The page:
The revelation the Richard Armitage first disclosed Valerie Wilson’s identity as a covert CIA operative doesn’t change the fact that it was Karl Rove and Scooter Libby who used that information in an attempt to punish Ms. Wilson for her husband’s criticism of the Bush administration.

To observe the Washington press corps is to wonder why so many people who don’t remember what happened yesterday and can’t master basic logic are expected to analyze politics and policy. The latest developments in the Valerie Plame Wilson case — as revealed in “Hubris,” a new book by Michael Isikoff and David Corn — proved once more that the simplest analysis of facts is beyond the grasp of many of America’s most celebrated journalists.

What Corn and Isikoff report is that the first official to disclose Valerie Wilson’s covert identity as a CIA operative to columnist Robert Novak in June 2003 was Richard Armitage, who then served as deputy secretary of state. Unlike other Bush administration figures who were involved in leaking Ms. Wilson’s identity, such as Karl Rove and Lewis (Scooter) Libby, Armitage was known to be unenthusiastic about the U.S. invasion of Iraq.

From those two facts, many commentators have deduced that Rove and Libby are guiltless, that there was no White House effort to expose Valerie Wilson, and that the entire leak investigation was a partisan witch hunt and perhaps an abuse of discretion by the special counsel, Patrick Fitzgerald. The same pundits now proclaim that Armitage’s minor role somehow proves the White House didn’t seek to punish Ms. Wilson and her husband, former Ambassador Joe Wilson, for his decision to publicly debunk the presidential misuse of dubious intelligence from Niger concerning Iraq’s alleged attempts to purchase yellowcake uranium.

But whatever Armitage did, or says he did, in no way alters what Rove and Libby did in the days that followed, nor does it change their intentions. It’s a simple concept — two people or more can commit a similar act for entirely different reasons — but evidently it has flummoxed the great minds of contemporary journalism.

In this instance, Armitage says he was merely “gossiping” with Novak, who seems to have been primed to question him about the Wilson affair. But both Rove and Libby sought to undermine Joe Wilson’s credibility — and perhaps to victimize him and his wife — by revealing her identity to two reporters. Rove gave that information to Time reporter Matt Cooper, who got confirmation from Libby. And Libby provided the same poisonous tip to New York Times reporter Judith Miller.

Almost from the beginning of his investigation, Fitzgerald has known about the blabby Armitage, who promptly came clean to his boss. But Fitzgerald understood that the Armitage confession was of limited relevance. It didn’t discourage the special counsel from conducting a thorough probe that uncovered the secretive effort, emanating from Vice President Dick Cheney’s office, to discredit Joe Wilson and use his wife’s two decades of dangerous devotion to her country as a weapon against him. Indeed, the only reason Armitage knew about Valerie Wilson was that he had read a negative dossier on Joe Wilson prepared at Libby’s behest.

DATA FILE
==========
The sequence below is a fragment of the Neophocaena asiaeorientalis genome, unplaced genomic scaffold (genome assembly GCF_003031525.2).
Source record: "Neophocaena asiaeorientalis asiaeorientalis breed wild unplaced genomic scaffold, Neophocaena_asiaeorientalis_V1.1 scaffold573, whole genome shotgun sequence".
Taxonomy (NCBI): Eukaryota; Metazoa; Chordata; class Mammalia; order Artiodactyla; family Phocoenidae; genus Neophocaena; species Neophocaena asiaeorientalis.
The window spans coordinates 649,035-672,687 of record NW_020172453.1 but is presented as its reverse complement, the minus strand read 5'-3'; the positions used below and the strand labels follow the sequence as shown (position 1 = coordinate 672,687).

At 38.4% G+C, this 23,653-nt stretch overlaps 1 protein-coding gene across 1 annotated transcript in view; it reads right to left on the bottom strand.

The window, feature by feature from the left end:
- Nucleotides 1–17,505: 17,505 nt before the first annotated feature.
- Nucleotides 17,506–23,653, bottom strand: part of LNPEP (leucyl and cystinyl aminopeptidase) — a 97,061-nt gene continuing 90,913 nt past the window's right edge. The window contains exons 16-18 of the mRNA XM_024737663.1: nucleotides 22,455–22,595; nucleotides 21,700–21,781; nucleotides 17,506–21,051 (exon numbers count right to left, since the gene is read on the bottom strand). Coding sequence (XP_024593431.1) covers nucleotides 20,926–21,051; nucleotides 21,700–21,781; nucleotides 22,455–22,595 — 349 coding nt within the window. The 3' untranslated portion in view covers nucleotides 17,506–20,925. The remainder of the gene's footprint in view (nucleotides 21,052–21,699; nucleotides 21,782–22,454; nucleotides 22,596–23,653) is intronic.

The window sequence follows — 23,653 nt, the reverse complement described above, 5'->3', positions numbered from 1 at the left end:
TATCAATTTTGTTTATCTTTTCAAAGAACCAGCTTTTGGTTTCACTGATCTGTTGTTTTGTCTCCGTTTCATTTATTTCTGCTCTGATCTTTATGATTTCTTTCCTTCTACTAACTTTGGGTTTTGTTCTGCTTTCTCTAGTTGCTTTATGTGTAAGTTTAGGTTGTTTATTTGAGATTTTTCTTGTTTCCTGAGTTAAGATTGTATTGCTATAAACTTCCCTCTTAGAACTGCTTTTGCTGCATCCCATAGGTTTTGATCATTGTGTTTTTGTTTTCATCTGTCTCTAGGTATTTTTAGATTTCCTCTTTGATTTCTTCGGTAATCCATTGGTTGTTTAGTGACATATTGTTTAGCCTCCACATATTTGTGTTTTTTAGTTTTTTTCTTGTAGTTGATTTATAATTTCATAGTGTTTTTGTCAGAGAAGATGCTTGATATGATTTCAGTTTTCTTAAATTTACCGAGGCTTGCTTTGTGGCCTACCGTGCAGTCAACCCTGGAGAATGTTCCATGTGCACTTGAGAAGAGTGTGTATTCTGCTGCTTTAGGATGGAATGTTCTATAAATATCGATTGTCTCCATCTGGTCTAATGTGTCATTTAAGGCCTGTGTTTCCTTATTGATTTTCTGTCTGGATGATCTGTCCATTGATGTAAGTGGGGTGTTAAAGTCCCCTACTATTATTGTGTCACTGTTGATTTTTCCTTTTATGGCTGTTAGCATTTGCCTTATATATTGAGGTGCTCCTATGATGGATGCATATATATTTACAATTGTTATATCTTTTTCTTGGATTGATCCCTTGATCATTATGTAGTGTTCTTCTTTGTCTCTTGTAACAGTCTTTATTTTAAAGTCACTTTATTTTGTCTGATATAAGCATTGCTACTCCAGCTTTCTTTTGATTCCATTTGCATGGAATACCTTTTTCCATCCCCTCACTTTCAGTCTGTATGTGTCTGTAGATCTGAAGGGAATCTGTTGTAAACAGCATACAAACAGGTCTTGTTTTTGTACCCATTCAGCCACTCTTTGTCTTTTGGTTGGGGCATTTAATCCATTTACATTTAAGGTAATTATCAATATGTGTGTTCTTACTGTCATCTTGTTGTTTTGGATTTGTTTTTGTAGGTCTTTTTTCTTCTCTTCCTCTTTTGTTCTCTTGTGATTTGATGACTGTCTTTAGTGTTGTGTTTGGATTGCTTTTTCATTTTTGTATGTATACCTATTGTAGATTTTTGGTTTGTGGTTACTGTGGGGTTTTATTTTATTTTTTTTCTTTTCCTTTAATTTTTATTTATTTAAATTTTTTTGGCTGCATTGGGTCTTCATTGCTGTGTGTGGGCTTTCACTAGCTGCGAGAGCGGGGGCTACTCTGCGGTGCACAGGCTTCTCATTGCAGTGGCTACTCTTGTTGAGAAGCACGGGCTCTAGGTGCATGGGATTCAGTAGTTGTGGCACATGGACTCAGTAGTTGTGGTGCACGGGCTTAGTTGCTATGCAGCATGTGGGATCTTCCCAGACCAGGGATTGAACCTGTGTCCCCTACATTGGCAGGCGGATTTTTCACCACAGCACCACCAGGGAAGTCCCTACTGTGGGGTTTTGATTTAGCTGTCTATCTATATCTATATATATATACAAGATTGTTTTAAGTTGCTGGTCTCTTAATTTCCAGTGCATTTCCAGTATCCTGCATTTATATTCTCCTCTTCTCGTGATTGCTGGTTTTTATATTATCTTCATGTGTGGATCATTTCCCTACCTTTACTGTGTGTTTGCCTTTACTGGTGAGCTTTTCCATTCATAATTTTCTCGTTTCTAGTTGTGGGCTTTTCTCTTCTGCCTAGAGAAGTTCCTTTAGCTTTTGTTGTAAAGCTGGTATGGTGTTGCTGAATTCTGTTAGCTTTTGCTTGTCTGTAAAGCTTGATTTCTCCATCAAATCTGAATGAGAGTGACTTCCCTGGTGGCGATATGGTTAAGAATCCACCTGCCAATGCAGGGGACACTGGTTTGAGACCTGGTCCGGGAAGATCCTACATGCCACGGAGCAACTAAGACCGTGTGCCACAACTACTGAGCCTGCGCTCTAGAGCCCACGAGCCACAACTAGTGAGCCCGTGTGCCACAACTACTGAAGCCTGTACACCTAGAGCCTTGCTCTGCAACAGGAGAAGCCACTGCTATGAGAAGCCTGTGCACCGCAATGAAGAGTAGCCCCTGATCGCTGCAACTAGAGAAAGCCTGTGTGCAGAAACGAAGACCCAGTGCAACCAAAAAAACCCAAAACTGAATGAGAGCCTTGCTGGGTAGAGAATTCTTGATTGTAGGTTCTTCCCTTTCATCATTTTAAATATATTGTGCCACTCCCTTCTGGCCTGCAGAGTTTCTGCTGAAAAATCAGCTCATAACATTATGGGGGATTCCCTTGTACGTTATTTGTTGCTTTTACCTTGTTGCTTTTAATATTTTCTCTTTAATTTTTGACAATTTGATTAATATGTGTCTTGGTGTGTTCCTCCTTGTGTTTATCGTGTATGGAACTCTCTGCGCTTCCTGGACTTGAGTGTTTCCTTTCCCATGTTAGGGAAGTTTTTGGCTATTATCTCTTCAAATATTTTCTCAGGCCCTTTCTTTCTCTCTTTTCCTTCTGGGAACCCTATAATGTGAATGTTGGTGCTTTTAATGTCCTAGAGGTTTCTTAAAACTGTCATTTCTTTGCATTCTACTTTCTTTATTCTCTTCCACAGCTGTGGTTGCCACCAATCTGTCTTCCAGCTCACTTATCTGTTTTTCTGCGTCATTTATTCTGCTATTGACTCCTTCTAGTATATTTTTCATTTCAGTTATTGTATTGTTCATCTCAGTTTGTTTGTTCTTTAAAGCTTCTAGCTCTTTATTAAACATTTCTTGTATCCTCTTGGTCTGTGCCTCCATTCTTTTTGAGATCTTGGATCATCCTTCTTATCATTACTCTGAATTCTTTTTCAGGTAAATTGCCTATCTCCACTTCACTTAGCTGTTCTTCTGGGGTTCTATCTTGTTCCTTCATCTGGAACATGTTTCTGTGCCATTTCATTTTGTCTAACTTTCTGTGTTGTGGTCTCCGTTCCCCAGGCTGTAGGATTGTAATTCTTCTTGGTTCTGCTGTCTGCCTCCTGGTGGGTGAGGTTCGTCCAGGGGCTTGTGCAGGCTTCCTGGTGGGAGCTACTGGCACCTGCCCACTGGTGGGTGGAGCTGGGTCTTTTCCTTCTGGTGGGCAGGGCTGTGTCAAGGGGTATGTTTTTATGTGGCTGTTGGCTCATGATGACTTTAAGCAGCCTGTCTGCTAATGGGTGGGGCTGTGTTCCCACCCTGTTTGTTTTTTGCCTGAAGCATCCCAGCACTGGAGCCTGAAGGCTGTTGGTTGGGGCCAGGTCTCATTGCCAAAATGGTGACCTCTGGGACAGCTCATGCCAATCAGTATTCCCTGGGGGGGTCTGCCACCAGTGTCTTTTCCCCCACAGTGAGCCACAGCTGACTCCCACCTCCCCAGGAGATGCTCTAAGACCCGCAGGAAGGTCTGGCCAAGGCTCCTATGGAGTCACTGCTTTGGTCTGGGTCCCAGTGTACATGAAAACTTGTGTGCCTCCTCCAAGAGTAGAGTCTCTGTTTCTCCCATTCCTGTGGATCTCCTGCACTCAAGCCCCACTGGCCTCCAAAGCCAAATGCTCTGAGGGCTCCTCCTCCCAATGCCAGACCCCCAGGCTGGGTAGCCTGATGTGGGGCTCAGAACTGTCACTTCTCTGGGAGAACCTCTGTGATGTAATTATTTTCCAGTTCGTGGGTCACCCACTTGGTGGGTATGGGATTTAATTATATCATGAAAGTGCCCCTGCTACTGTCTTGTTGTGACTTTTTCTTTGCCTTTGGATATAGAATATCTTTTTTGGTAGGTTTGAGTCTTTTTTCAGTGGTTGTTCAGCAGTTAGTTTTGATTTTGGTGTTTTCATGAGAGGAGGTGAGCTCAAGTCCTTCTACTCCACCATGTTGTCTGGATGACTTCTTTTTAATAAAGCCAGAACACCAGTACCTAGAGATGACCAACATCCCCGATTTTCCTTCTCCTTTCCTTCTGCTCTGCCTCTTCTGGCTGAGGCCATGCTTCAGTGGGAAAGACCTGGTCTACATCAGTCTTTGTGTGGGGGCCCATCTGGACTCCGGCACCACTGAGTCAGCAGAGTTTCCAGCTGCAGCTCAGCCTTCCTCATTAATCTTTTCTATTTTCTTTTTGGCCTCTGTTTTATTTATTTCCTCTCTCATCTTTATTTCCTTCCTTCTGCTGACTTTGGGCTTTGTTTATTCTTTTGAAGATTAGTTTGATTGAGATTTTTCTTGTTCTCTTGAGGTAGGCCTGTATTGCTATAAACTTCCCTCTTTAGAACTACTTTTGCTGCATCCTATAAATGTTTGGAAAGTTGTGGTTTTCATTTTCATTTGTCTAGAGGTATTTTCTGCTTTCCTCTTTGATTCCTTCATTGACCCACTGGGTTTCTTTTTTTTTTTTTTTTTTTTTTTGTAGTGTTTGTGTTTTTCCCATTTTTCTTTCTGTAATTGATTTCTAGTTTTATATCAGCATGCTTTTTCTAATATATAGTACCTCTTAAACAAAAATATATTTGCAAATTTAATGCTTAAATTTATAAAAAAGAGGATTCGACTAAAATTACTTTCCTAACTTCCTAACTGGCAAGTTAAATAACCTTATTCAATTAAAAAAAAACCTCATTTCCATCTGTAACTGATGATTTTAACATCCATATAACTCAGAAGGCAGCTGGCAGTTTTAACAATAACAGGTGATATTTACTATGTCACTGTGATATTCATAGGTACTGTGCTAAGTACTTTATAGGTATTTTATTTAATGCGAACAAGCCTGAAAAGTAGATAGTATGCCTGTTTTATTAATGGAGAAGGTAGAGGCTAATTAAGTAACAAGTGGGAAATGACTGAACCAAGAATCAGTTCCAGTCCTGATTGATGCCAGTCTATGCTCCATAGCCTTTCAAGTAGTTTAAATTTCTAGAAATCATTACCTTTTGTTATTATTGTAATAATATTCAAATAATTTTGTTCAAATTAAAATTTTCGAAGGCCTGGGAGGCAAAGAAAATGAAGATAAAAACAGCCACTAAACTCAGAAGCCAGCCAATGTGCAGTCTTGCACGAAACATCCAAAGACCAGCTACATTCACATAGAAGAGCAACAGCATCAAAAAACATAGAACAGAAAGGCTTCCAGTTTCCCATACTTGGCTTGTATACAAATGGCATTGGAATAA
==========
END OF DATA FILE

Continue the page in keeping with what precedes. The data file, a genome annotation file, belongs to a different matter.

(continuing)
Corn, the Washington editor of The Nation, has responded on his blog to pundits who now exonerate the White House. “Rove’s leak (to Robert Novak and Matt Cooper) and Libby’s leak (to Judith Miller and Cooper) were part of a campaign to discredit former ambassador Joseph Wilson,” he wrote. “That’s no conspiracy theory. The available evidence proves this point.”

In an article published in The Nation on Sept. 5, Corn says the available evidence also proves that Valerie Wilson was not only a genuine CIA undercover officer, but that she was in charge of operations seeking proof of Iraq’s weapons of mass destruction. Specifically, she ran the Joint Task Force on Iraq, part of the CIA’s Counterproliferation Division. She worked overseas using a “nonofficial cover.” By disclosing her identity, the Bush officials ruined her career and endangered the sources she had used in the president’s service. “Hubris” also suggests strongly that her alleged role in dispatching her husband to Niger has been exaggerated.

All this is contrary to the dominant right-wing perspective in Washington. So now we will see whether those who were so thrilled by the Armitage scoop are honest enough to confront more significant and embarrassing facts. But the fundamental issues have not changed.

Rather than confront Joe Wilson’s accusations directly, the White House went after him and his wife — and then lied about the involvement of its senior officials in disclosing her identity. The perpetrators of these unpatriotic acts have yet to be punished, and the president has failed to uphold his own professed ethical standards. It is a simple matter, and yet still too challenging for the national press to understand.

To find out more about Joe Conason, visit the Creators Syndicate website,

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